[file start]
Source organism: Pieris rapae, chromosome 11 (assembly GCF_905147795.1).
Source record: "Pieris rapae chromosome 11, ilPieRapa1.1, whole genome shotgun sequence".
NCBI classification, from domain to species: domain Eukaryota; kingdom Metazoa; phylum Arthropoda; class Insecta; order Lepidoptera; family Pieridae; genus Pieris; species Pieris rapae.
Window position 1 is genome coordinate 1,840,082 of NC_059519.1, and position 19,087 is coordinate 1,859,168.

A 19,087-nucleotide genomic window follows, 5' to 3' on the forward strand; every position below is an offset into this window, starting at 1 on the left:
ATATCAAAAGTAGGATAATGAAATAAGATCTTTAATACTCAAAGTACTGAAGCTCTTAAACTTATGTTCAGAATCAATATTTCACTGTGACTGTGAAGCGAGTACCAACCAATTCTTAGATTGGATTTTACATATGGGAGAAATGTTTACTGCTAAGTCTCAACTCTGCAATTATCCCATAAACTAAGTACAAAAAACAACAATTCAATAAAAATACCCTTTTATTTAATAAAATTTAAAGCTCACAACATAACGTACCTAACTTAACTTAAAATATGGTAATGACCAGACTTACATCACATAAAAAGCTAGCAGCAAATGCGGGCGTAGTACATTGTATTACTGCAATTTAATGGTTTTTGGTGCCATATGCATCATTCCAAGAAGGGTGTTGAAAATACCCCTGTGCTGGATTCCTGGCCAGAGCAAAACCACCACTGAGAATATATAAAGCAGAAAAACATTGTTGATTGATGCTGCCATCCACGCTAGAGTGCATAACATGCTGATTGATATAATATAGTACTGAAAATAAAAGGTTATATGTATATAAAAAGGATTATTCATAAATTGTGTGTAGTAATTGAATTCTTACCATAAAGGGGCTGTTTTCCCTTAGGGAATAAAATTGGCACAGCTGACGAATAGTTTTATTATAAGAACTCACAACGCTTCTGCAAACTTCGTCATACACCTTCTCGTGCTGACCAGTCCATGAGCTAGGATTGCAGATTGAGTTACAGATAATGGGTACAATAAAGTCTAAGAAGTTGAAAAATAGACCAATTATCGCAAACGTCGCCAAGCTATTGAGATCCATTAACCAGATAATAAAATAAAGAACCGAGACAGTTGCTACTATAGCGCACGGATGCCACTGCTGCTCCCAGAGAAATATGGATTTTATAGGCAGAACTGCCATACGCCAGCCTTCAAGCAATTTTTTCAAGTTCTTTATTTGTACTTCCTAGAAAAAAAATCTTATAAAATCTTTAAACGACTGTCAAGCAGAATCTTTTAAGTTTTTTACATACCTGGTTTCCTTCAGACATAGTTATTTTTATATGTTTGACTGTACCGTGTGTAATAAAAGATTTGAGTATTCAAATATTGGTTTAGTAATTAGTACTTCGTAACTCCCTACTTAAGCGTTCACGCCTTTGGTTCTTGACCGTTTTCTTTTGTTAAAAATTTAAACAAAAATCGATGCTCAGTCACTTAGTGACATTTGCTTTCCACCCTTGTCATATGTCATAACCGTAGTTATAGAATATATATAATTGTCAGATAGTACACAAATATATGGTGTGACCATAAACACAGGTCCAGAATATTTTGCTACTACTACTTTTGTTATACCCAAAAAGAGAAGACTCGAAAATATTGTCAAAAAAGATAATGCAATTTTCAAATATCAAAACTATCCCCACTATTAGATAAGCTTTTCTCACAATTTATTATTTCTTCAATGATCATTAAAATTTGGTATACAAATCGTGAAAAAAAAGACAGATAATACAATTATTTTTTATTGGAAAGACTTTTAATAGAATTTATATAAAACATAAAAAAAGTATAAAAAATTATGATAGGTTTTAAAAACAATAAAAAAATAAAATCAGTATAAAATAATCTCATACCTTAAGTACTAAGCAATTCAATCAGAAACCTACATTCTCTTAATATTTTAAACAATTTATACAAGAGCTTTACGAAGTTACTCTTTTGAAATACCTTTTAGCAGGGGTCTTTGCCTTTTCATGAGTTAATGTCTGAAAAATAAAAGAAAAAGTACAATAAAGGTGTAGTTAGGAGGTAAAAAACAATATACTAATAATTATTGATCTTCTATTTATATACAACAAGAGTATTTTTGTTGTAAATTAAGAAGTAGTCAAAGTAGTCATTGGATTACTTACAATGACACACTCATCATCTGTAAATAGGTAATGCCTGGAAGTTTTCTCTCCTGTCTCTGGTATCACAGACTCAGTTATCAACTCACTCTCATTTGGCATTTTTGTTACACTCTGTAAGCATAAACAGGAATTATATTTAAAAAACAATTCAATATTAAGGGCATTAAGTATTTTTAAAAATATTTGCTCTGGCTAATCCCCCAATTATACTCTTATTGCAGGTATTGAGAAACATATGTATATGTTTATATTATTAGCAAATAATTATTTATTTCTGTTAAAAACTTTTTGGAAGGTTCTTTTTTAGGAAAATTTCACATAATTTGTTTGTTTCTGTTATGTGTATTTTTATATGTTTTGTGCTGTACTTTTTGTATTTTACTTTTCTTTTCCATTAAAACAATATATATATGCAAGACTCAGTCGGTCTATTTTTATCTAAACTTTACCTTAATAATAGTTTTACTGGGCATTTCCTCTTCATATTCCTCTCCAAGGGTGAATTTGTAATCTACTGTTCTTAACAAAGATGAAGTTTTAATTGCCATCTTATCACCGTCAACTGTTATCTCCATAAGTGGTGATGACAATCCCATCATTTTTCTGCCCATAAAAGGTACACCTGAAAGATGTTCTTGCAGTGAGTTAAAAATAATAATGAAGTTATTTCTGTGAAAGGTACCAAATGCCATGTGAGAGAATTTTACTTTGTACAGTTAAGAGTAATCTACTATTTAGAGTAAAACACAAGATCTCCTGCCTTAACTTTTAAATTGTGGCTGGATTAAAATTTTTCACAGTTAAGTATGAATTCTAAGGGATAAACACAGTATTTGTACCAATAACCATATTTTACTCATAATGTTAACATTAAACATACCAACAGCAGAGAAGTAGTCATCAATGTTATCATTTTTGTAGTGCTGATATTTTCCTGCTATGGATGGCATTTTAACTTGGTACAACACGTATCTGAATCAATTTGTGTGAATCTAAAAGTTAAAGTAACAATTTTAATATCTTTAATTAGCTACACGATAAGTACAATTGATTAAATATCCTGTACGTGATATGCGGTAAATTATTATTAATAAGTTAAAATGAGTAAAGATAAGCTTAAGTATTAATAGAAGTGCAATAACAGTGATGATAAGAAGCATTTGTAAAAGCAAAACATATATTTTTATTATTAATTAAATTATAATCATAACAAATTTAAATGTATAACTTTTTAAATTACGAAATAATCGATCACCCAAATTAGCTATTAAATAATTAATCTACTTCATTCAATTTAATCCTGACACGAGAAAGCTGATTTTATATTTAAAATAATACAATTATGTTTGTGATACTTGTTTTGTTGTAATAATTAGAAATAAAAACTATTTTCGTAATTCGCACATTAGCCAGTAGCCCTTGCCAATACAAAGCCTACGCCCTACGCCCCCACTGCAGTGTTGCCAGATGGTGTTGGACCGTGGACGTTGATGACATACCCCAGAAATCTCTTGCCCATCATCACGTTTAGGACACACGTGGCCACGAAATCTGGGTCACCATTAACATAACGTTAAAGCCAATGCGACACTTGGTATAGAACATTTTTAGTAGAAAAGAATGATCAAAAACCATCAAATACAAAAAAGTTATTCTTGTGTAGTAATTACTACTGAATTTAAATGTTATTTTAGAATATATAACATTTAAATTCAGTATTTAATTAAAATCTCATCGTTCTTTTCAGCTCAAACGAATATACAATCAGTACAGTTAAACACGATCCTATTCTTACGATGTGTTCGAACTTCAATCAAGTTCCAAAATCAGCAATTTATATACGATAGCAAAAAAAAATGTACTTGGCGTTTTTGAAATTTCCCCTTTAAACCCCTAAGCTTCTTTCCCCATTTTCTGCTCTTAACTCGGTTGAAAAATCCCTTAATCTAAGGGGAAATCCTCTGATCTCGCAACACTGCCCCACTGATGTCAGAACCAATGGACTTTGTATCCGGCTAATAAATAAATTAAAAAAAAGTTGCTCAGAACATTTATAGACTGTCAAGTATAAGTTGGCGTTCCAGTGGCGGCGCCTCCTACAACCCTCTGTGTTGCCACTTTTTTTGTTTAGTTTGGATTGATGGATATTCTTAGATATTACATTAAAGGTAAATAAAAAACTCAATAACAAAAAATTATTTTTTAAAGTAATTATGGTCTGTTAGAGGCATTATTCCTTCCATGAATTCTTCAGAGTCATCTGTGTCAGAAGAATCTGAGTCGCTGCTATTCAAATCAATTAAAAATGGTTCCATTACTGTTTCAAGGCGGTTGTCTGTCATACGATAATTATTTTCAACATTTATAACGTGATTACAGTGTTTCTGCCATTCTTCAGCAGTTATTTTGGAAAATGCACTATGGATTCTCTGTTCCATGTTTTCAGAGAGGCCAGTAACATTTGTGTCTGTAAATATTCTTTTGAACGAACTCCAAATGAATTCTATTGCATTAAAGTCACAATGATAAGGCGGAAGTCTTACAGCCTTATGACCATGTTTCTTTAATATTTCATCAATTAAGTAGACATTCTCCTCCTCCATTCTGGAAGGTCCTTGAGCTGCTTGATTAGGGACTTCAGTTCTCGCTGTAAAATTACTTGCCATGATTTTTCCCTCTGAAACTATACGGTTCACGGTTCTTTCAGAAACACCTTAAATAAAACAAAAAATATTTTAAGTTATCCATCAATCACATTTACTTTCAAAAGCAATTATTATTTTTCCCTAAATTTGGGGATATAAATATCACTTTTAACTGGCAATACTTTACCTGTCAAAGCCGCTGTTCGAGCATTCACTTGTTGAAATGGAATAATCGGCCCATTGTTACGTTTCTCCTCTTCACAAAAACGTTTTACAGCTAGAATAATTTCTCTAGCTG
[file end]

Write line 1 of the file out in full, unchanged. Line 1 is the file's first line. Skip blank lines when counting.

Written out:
Source organism: Pieris rapae, chromosome 11 (assembly GCF_905147795.1).